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Kebron Orphanage was established in 2005 in the village of Modjo, about one hour drive south of Addis Ababa in the Oromia Region. The orphanage exists to provide daily necessities for children orphaned by the effects of disease, war, famine, and drought. This is done by providing a safe and structured environment for the children with compassion and care.
Yewbi Wondimu, founder of Kebron, converted her childhood home into what is now the orphanage in response to the dire situation in her village. Yewbi is a registered nurse who lives in Southern California and works for a highly respected HMO. She travels to Kebron once every year. She has been financially supporting the orphanage through her personal salary and the donations of friends in her nursing unit.
Kebron serves over 50 children. There are currently 12 children at Kebron and 4 full-time staff members that live at the orphanage alongside the children. The kids attend a local school and have Bible and English lessons on a daily basis. Kebron also assists other children who live within the community and who attend government schools.
Ethiopia is an eastern African country approximately twice the size as Texas. Ethiopia is located in the ‘Horn of Africa’ and has a population estimated at 75 million people. Ethiopia has a very diverse population, as there are more than 77 different ethnic groups, with the Oromo, Amhara and Tigreans making up the majority. One third of Ethiopia’s population survives on less than one US dollar per day. (Unicef)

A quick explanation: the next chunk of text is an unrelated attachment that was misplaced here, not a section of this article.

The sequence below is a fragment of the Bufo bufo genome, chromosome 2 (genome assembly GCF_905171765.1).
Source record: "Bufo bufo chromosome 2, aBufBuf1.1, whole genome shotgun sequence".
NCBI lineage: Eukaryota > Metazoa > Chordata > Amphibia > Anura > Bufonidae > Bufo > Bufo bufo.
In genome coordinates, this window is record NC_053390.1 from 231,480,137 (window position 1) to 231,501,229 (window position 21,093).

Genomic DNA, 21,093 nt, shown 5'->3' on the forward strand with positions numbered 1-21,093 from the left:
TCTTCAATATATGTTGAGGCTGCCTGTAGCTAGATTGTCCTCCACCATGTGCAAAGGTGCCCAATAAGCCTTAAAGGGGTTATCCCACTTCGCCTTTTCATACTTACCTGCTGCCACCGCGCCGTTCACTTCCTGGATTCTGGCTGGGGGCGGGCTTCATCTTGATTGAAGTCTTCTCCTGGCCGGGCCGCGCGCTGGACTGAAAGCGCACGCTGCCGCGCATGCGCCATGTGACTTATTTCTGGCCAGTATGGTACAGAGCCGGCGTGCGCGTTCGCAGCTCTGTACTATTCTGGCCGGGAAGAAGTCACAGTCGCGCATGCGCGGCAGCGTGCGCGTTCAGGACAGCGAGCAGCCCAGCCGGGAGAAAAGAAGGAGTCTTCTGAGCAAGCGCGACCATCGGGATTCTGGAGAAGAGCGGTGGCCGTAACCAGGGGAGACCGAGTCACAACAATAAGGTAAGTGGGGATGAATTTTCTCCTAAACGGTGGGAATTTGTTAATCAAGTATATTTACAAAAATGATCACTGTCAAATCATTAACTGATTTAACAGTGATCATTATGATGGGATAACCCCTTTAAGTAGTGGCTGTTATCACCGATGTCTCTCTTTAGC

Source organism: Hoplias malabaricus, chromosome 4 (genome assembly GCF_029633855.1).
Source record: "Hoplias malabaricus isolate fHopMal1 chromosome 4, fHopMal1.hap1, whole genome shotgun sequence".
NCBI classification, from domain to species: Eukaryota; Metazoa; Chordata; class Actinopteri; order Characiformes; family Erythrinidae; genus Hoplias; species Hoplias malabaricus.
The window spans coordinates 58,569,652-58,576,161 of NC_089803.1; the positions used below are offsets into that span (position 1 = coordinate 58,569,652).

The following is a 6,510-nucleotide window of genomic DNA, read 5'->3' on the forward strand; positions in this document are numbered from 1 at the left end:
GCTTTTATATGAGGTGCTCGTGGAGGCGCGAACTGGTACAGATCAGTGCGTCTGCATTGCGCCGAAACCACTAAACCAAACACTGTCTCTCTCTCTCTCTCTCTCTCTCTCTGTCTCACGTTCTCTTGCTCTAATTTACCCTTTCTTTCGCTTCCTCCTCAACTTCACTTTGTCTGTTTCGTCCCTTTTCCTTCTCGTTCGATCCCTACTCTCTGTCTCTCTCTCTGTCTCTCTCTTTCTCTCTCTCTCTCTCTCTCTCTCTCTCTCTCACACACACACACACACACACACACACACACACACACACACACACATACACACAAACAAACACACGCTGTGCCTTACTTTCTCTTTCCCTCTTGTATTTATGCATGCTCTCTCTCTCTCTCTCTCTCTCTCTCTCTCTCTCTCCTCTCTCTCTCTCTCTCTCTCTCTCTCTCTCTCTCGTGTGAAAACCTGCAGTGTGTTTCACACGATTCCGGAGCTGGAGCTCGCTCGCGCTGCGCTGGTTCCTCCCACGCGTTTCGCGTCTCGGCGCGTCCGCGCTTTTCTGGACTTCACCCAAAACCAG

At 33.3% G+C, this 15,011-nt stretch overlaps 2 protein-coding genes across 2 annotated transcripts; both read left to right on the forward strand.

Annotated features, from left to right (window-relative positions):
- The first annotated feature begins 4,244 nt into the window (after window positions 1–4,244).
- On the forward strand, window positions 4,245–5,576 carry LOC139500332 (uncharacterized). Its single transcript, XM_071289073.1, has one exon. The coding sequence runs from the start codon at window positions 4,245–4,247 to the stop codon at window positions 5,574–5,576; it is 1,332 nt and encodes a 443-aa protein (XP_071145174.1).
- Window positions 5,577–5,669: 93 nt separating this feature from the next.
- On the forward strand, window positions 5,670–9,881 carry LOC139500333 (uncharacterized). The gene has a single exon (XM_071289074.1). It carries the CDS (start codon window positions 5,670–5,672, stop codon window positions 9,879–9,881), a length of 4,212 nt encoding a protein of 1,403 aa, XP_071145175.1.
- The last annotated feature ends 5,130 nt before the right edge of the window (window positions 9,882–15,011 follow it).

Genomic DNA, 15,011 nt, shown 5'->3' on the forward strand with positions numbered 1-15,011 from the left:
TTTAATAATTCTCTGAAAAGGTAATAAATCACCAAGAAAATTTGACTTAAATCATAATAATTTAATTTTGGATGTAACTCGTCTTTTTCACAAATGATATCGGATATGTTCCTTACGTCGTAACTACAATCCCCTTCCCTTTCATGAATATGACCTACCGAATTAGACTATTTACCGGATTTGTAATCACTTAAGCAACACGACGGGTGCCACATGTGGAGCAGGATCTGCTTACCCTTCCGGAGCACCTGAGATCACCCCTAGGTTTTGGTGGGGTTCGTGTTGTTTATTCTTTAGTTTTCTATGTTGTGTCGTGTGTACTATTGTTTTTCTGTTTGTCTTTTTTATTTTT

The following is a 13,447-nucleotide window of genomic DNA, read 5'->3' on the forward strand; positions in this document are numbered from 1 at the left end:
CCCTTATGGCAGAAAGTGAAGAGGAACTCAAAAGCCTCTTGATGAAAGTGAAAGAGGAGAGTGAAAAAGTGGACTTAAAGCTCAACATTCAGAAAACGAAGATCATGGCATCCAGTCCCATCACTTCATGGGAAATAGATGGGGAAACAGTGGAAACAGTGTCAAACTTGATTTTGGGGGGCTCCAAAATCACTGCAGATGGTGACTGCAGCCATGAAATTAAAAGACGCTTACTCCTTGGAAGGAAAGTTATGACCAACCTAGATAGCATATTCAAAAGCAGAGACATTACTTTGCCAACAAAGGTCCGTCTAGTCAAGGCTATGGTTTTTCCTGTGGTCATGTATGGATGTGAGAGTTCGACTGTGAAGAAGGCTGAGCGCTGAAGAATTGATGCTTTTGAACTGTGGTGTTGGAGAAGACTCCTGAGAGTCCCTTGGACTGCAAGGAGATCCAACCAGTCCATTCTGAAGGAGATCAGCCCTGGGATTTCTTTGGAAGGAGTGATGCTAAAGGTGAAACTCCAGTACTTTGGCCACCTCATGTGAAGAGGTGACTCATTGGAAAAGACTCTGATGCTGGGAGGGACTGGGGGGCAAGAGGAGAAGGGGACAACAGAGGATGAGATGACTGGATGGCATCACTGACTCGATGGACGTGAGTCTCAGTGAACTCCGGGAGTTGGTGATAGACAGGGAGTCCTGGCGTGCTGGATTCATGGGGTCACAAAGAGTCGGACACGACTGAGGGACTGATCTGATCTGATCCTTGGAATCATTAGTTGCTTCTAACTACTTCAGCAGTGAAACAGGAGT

The people of Ethiopia face significant challenges in their day-to-day life as they work toward success, some of these challenges include malnutrition, HIV/AIDS, lack of access to clean water, lack of education, and preventable disease. Sadly, orphaned and vulnerable children and women are most likely to be affected by these devastating circumstances. Ethiopia has the largest HIV/AIDS infected population in the world (Unicef). Statistics reveal that one out of every six children in Ethiopia die before reaching their fifth birthday (Unicef).
Despite these staggering statistics, the people of Ethiopia are resilient and working towards significant progress. Addis Ababa, Ethiopia’s capital, is home to the headquarters for the African Union and is often referred to as the ‘political capital of Africa.’
Ethiopia operates on the Coptic calendar – which is approximately eight years behind the more frequently used Gregorian calendar. Although Ethiopians practice several religions, approximately 63% identify as Christian (statistic includes Ethiopian Orthodox) and 33% identify as Muslim.